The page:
Lasting power of attorney: Record numbers entrusting money to others

Almost 750,000 people now consigning their money, legal and healthcare affairs to friends and family every year

Kate Hughes
Money Editor
Thursday 22 February 2018 21:20 GMT
The rise is partly due to the ageing population
The rise is partly due to the ageing population

The number of people formally assigning emergency decision-making to those they trust with a lasting power of attorney has soared by more than 180 percentage points in the last five years.

Up by more than a quarter in the last year alone, 726,000 people handed over control of their affairs to those they trust in 2015-16, data from the Office for National Statistics (ONS) has revealed.

Lasting power of attorneys (LPAs) allow individuals to appoint a person they know and trust to act on their behalf, in the case of loss of mental capacity. LPAs grant legal authority over issues including money, property and their health.

Failure to register an LPA, legal specialists warn, could mean someone unsuitable assuming control of an individual’s personal affairs, increasing the risk of financial abuse.

It can also mean that an individual’s assets are frozen for an extended period while that person’s ability to make their own decisions are assessed if concerns about their mental capacity have been raised.

Where a family business or other financial commitments such as a mortgage are involved, this can cause considerable problems.

Matthew Evans, partner at law firm Hugh James, said: “Registered LPAs ensure you are immediately in the hands of someone you have chosen to manage your affairs should you lose the ability to make major life decisions for yourself.”

“In this respect they are arguably better than other options because they offer individuals that choice.”

“Without an LPA, individuals are left more vulnerable to potential financial abuse – as they have little to no direct control over who looks after their affairs, should they lose the ability to do so themselves,” he adds.

Gender divide

The rise in LPA registrations comes as longer life expectancies mean there is a higher chance people will lose the ability to make decisions for themselves during their lifetime.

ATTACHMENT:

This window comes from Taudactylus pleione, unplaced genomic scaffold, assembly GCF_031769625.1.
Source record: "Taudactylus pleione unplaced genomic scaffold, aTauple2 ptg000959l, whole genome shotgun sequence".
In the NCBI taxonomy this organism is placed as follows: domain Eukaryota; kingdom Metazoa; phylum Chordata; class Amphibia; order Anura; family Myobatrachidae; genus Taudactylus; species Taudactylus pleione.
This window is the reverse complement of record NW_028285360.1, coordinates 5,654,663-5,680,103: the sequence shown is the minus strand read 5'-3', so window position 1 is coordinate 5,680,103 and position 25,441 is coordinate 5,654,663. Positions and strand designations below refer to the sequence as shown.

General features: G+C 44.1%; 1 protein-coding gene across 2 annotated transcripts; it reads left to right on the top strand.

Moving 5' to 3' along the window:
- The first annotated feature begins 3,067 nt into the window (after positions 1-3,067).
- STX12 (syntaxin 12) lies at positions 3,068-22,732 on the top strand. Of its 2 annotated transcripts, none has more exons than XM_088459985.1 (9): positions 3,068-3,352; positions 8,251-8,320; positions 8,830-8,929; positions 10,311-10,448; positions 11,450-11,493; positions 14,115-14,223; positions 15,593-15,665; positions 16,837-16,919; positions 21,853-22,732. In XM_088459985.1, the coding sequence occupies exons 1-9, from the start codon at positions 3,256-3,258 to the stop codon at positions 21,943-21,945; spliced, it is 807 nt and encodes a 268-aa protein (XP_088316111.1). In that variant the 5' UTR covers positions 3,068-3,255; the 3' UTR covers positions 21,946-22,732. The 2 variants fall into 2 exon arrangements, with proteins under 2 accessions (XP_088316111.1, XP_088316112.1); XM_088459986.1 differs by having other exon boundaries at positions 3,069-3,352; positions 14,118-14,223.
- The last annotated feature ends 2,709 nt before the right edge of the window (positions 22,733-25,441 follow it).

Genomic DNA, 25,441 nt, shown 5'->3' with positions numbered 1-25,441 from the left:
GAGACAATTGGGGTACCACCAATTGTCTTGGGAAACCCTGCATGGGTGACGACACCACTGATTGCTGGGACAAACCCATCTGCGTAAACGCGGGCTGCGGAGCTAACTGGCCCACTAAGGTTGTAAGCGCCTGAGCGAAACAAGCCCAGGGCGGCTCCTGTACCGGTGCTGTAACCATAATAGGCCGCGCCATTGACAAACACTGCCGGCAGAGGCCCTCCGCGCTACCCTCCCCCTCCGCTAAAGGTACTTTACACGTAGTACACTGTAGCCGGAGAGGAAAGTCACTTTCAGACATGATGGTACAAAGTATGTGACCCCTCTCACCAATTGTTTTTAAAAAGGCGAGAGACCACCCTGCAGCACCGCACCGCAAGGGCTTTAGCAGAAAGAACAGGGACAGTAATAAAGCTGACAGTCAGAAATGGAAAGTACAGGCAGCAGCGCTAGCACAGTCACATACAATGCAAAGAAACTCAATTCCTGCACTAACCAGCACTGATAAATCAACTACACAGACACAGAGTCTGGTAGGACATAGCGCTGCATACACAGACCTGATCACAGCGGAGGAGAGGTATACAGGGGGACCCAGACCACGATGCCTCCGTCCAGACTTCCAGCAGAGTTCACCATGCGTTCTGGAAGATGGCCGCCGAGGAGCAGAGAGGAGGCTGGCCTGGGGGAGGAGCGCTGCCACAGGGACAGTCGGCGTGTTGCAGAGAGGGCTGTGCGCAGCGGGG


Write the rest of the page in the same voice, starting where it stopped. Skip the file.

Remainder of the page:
At the time of their birth, males born in 1951 – and who are therefore coming up to retirement now – were expected to live to the age of 66 and females to 72, according to figures from the Office for National Statistics (ONS). Today, their life expectancies have increased to 84 and 92 years respectively.

The ONS’s 21st Century Mortality study found that the most common cause of death in 2016 was dementia and Alzheimer’s disease.

Meanwhile, the MoJ data also shows that 48 per cent more women registered LPAs last year than men.

With women typically living longer than men, it is more likely that they will need support from friends and family members.

But some women are still dependent on their husbands to have responsibility for the family’s finances, as part of a generation when for many, their husband’s role as financial provider was a clearly defined social expectation.

Many women who outlive their husbands may find that their lack of experience in dealing with finances can make an LPA necessary.

Until independent taxation was introduced in 1990, married women had to declare everything on their husband’s tax returns as their income was considered part of their husband’s income. Before 1990, wives were unable to file tax returns themselves – reinforcing the husband’s statutory responsibility for finances.

Changing times

Alison Morris, partner at law firm Wilsons, said: “Many women have depended on their husbands to look after the family finances – without them, these women can be left stranded. It may seem very old-fashioned, but it has been just 27 years since the law that married women had to declare their income on their husband’s tax return was overturned.”

“There is a long-term trend for more women registering LPAs than men, as the older generation are often more patterned into stereotypical roles where the husband takes care of the finances, as the main breadwinner.”

“These women are often more likely to acknowledge that they might need help, particularly when it comes to their finances. Therefore, they are often more inclined to accept assistance from family and friends in later life, in the form of LPAs.”

“Under an LPA you can choose people you trust implicitly to act in your best interests – and who know you well – to manage your property and finances. Taking legal advice over the appointment of an attorney can ensure that there are safeguards in place against financial abuse.”

Against the backdrop of an ageing population, the Government has been campaigning to raise the profile of LPAs. Application forms and processes have been simplified and on 1 April 2017 the cost of LPA applications was reduced from £110 to £82.

More information about LPAs and entrusting decision-making to others can be found here.

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